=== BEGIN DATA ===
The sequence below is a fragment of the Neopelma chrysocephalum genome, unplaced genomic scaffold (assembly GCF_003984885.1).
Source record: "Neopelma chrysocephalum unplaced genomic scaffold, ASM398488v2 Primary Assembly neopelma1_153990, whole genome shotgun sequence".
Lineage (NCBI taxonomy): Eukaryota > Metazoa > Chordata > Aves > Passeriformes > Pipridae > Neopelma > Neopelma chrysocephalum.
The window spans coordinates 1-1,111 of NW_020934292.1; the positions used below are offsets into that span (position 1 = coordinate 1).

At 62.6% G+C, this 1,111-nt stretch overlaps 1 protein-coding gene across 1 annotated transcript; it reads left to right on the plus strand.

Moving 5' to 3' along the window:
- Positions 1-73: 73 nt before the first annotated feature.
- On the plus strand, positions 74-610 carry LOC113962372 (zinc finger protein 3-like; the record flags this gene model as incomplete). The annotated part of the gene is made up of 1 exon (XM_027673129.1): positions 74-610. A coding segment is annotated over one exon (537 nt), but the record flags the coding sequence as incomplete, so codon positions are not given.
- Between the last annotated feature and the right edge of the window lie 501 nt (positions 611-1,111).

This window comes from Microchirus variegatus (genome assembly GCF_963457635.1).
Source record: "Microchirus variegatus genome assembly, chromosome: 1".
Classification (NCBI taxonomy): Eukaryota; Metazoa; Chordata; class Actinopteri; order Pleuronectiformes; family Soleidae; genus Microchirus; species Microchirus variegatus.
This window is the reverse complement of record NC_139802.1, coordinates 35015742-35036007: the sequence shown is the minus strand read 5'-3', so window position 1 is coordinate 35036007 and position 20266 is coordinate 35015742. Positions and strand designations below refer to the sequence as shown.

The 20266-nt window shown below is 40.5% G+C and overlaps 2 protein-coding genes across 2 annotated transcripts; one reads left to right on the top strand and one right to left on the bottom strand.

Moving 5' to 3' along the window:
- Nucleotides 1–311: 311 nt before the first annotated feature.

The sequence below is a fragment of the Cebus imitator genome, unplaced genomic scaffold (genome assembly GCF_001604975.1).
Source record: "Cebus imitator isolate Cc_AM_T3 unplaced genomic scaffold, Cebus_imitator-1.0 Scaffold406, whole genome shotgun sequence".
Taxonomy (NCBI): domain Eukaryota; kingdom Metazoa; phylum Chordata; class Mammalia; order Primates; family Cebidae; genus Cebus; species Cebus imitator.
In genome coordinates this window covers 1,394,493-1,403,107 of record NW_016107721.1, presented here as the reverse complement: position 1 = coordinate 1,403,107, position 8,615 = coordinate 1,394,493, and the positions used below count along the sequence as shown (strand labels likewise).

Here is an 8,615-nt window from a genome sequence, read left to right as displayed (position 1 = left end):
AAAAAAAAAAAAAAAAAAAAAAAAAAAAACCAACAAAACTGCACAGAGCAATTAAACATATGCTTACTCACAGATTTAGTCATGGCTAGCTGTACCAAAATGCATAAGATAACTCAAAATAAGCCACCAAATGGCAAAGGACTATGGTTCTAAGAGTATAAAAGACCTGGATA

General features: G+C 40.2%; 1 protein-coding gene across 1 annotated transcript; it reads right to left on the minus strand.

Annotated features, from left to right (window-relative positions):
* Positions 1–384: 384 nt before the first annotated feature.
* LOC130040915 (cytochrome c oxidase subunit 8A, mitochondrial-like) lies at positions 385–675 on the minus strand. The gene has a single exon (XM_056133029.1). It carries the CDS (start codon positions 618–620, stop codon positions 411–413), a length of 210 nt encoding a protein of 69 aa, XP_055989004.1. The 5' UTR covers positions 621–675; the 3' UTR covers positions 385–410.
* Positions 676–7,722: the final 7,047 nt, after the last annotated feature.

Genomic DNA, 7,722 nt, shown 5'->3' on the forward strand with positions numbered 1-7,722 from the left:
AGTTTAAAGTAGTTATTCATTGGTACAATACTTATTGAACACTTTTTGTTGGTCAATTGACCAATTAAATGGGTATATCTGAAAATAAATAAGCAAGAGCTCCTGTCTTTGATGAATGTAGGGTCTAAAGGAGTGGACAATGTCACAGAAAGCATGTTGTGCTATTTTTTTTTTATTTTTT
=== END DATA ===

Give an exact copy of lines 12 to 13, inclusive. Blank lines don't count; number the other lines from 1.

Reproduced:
Classification (NCBI taxonomy): Eukaryota; Metazoa; Chordata; class Actinopteri; order Pleuronectiformes; family Soleidae; genus Microchirus; species Microchirus variegatus.
This window is the reverse complement of record NC_139802.1, coordinates 35015742-35036007: the sequence shown is the minus strand read 5'-3', so window position 1 is coordinate 35036007 and position 20266 is coordinate 35015742. Positions and strand designations below refer to the sequence as shown.